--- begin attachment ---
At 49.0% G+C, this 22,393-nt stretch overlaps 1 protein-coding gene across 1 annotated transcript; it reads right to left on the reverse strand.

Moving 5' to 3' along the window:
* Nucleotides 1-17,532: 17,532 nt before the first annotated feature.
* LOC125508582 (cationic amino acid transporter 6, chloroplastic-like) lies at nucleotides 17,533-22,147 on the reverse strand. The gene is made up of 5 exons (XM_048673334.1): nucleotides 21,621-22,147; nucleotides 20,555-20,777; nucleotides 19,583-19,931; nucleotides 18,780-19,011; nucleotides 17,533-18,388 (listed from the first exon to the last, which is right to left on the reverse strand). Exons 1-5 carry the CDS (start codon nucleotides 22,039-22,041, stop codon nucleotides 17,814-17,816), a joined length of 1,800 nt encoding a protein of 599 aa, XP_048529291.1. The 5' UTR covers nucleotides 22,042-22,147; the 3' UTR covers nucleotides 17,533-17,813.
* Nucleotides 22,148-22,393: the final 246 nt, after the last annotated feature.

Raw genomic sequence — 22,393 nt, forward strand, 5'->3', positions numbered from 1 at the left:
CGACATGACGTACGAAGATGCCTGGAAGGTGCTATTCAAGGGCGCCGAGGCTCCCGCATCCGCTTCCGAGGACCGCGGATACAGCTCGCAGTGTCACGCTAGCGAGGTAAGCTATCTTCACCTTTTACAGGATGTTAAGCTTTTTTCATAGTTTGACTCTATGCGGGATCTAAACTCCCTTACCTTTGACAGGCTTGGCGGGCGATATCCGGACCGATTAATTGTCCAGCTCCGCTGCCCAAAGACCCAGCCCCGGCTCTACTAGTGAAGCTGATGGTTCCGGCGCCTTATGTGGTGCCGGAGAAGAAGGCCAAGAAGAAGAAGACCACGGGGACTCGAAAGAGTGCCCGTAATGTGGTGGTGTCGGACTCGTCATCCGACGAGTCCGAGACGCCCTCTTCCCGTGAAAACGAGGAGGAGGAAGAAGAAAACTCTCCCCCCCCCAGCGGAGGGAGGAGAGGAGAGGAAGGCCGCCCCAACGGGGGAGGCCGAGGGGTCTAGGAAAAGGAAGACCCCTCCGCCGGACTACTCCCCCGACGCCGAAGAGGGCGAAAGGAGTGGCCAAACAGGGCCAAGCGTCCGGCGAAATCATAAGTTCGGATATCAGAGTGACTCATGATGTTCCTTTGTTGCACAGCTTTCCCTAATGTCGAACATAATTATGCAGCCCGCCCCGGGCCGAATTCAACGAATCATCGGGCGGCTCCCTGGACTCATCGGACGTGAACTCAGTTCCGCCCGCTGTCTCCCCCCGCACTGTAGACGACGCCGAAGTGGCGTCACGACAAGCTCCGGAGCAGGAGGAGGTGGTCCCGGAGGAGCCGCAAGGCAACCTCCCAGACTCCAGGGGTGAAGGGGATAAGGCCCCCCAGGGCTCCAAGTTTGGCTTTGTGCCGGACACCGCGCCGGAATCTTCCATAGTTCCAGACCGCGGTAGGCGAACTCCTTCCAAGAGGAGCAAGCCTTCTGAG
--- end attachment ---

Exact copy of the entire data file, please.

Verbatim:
At 49.0% G+C, this 22,393-nt stretch overlaps 1 protein-coding gene across 1 annotated transcript; it reads right to left on the reverse strand.

Moving 5' to 3' along the window:
* Nucleotides 1-17,532: 17,532 nt before the first annotated feature.
* LOC125508582 (cationic amino acid transporter 6, chloroplastic-like) lies at nucleotides 17,533-22,147 on the reverse strand. The gene is made up of 5 exons (XM_048673334.1): nucleotides 21,621-22,147; nucleotides 20,555-20,777; nucleotides 19,583-19,931; nucleotides 18,780-19,011; nucleotides 17,533-18,388 (listed from the first exon to the last, which is right to left on the reverse strand). Exons 1-5 carry the CDS (start codon nucleotides 22,039-22,041, stop codon nucleotides 17,814-17,816), a joined length of 1,800 nt encoding a protein of 599 aa, XP_048529291.1. The 5' UTR covers nucleotides 22,042-22,147; the 3' UTR covers nucleotides 17,533-17,813.
* Nucleotides 22,148-22,393: the final 246 nt, after the last annotated feature.

Raw genomic sequence — 22,393 nt, forward strand, 5'->3', positions numbered from 1 at the left:
CGACATGACGTACGAAGATGCCTGGAAGGTGCTATTCAAGGGCGCCGAGGCTCCCGCATCCGCTTCCGAGGACCGCGGATACAGCTCGCAGTGTCACGCTAGCGAGGTAAGCTATCTTCACCTTTTACAGGATGTTAAGCTTTTTTCATAGTTTGACTCTATGCGGGATCTAAACTCCCTTACCTTTGACAGGCTTGGCGGGCGATATCCGGACCGATTAATTGTCCAGCTCCGCTGCCCAAAGACCCAGCCCCGGCTCTACTAGTGAAGCTGATGGTTCCGGCGCCTTATGTGGTGCCGGAGAAGAAGGCCAAGAAGAAGAAGACCACGGGGACTCGAAAGAGTGCCCGTAATGTGGTGGTGTCGGACTCGTCATCCGACGAGTCCGAGACGCCCTCTTCCCGTGAAAACGAGGAGGAGGAAGAAGAAAACTCTCCCCCCCCCAGCGGAGGGAGGAGAGGAGAGGAAGGCCGCCCCAACGGGGGAGGCCGAGGGGTCTAGGAAAAGGAAGACCCCTCCGCCGGACTACTCCCCCGACGCCGAAGAGGGCGAAAGGAGTGGCCAAACAGGGCCAAGCGTCCGGCGAAATCATAAGTTCGGATATCAGAGTGACTCATGATGTTCCTTTGTTGCACAGCTTTCCCTAATGTCGAACATAATTATGCAGCCCGCCCCGGGCCGAATTCAACGAATCATCGGGCGGCTCCCTGGACTCATCGGACGTGAACTCAGTTCCGCCCGCTGTCTCCCCCCGCACTGTAGACGACGCCGAAGTGGCGTCACGACAAGCTCCGGAGCAGGAGGAGGTGGTCCCGGAGGAGCCGCAAGGCAACCTCCCAGACTCCAGGGGTGAAGGGGATAAGGCCCCCCAGGGCTCCAAGTTTGGCTTTGTGCCGGACACCGCGCCGGAATCTTCCATAGTTCCAGACCGCGGTAGGCGAACTCCTTCCAAGAGGAGCAAGCCTTCTGAG